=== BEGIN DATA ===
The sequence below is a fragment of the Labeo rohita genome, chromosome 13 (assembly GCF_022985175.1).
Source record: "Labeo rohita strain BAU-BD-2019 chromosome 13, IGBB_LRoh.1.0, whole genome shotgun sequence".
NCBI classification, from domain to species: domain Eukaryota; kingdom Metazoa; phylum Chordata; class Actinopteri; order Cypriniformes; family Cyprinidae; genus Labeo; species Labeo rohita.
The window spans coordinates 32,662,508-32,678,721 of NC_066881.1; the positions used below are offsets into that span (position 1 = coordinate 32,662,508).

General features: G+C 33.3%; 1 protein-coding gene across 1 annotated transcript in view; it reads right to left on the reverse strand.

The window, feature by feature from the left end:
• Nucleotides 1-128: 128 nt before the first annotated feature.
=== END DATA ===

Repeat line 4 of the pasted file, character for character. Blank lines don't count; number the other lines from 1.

The window spans coordinates 32,662,508-32,678,721 of NC_066881.1; the positions used below are offsets into that span (position 1 = coordinate 32,662,508).